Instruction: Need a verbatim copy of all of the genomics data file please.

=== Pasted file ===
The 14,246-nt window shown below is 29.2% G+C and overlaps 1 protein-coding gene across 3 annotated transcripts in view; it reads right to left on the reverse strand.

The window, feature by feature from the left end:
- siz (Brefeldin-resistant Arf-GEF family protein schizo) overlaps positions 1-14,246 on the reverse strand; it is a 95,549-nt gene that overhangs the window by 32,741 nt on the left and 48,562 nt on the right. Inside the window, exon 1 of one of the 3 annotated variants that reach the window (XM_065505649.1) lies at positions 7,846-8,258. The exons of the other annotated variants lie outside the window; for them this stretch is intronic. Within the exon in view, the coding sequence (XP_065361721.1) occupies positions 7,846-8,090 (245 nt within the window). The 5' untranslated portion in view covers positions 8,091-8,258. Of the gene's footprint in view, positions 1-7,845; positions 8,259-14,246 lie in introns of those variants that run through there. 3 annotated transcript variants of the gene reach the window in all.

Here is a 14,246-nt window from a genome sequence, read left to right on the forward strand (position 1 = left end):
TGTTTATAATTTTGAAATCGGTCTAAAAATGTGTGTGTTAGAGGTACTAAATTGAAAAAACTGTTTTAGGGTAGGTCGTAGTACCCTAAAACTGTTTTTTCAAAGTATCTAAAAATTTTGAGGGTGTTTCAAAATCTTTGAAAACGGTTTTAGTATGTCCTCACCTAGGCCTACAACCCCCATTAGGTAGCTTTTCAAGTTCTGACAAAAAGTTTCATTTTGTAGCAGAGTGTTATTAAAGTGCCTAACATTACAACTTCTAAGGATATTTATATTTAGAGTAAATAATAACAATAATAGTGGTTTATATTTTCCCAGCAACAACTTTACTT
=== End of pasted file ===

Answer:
The 14,246-nt window shown below is 29.2% G+C and overlaps 1 protein-coding gene across 3 annotated transcripts in view; it reads right to left on the reverse strand.

The window, feature by feature from the left end:
- siz (Brefeldin-resistant Arf-GEF family protein schizo) overlaps positions 1-14,246 on the reverse strand; it is a 95,549-nt gene that overhangs the window by 32,741 nt on the left and 48,562 nt on the right. Inside the window, exon 1 of one of the 3 annotated variants that reach the window (XM_065505649.1) lies at positions 7,846-8,258. The exons of the other annotated variants lie outside the window; for them this stretch is intronic. Within the exon in view, the coding sequence (XP_065361721.1) occupies positions 7,846-8,090 (245 nt within the window). The 5' untranslated portion in view covers positions 8,091-8,258. Of the gene's footprint in view, positions 1-7,845; positions 8,259-14,246 lie in introns of those variants that run through there. 3 annotated transcript variants of the gene reach the window in all.

Here is a 14,246-nt window from a genome sequence, read left to right on the forward strand (position 1 = left end):
TGTTTATAATTTTGAAATCGGTCTAAAAATGTGTGTGTTAGAGGTACTAAATTGAAAAAACTGTTTTAGGGTAGGTCGTAGTACCCTAAAACTGTTTTTTCAAAGTATCTAAAAATTTTGAGGGTGTTTCAAAATCTTTGAAAACGGTTTTAGTATGTCCTCACCTAGGCCTACAACCCCCATTAGGTAGCTTTTCAAGTTCTGACAAAAAGTTTCATTTTGTAGCAGAGTGTTATTAAAGTGCCTAACATTACAACTTCTAAGGATATTTATATTTAGAGTAAATAATAACAATAATAGTGGTTTATATTTTCCCAGCAACAACTTTACTT